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Rockwell also investigated a number of vertically launched heavy-lift RLV concepts. The
parallel-burn VTVL multistage concept illustrated here would have consisted of a core stage +
six flyback boosters. All engines would ignite at liftoff so the orbiter's engines are
automatically checked out as well. Rockwell regarded this as a safer procedure than series-burn
configurations (e.g. see Boeing's VTHL TSTO) which do not use the orbiter engines before 2nd stage separation. Propellant would crossfed from the booster tanks during ascent, so the upper stage separates with its tanks full. The boosters would also have carried airbreathing engines for thrust augmentation during launch as well as fold-out wings for horizontal landing. Other benefits included a high payload-to-GLOW ratio, plus reduced development and operations costs due to extensive use of small modular boosters. Each booster would weigh 113,972kg at separation -- booster pairs are jettisoned at propellant depletion -- and the ascent propellant load was 551,144kg The VTVL core stage would have a mass of 252,265kg at touchdown and a gross liftoff weight (including a 272,155kg payload) of 2010,321kg. The total gross liftoff weight is 6000t.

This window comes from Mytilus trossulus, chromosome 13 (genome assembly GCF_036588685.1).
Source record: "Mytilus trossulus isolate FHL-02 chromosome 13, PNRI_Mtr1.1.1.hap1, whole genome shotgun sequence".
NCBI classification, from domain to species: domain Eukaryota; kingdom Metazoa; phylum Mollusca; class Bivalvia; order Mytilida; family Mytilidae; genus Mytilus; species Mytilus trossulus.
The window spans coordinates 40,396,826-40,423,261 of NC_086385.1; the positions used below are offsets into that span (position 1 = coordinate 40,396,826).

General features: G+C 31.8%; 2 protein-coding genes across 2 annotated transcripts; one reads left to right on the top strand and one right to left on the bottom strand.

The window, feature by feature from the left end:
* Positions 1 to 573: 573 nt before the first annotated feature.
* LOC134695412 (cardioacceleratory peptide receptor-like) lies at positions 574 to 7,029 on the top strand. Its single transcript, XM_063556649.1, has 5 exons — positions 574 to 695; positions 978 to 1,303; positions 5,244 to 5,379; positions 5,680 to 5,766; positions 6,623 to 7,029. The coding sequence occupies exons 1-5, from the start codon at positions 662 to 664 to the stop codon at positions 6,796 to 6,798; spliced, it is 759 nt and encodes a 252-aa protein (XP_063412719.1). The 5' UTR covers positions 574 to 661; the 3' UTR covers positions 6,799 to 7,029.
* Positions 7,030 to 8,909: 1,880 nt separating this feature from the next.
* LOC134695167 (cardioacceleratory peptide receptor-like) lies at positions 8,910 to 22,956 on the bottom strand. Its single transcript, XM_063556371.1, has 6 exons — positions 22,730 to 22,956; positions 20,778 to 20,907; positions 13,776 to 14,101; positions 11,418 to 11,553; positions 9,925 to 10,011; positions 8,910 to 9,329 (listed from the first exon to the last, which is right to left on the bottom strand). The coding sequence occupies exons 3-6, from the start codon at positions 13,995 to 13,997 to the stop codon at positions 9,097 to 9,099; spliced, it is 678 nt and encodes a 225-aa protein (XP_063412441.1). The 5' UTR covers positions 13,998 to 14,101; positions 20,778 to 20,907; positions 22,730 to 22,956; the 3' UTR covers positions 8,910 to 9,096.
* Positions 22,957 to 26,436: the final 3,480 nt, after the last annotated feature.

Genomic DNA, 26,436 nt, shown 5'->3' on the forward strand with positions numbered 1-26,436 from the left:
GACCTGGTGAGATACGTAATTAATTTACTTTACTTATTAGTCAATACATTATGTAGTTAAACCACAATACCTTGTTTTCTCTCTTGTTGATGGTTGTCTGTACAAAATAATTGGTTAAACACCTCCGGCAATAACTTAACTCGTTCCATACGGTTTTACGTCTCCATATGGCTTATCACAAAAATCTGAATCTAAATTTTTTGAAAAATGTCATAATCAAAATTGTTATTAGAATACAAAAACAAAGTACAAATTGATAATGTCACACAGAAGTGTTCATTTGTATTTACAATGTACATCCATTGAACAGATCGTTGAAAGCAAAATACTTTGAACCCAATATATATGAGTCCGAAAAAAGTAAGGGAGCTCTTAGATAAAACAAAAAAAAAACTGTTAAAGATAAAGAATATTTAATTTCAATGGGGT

Another Rockwell solar power satellite (SPS) transportation concept from 1980. This VTHL TSTO would "only" have had a LEO payload capability of 120 tonnes. Rockwell's cost analysis indicated such vehicles would be more versatile in their potential applications and much easier & cheaper to develop. The transportation cost would be $0.9B (=33%) higher than if a 300-400t RLV were used, but the overall SPS cost would still be lower since the smaller RLV costs $5B less to develop.
”Advanced Launch Vehicle Systems and Technologies” – Bell, AAS 1977/vol.36/p.117; SPACEFLIGHT 1978/p.135
”Transportation for Solar Power Satellites” – Shelton, SPACEFLIGHT 1982/January/p.2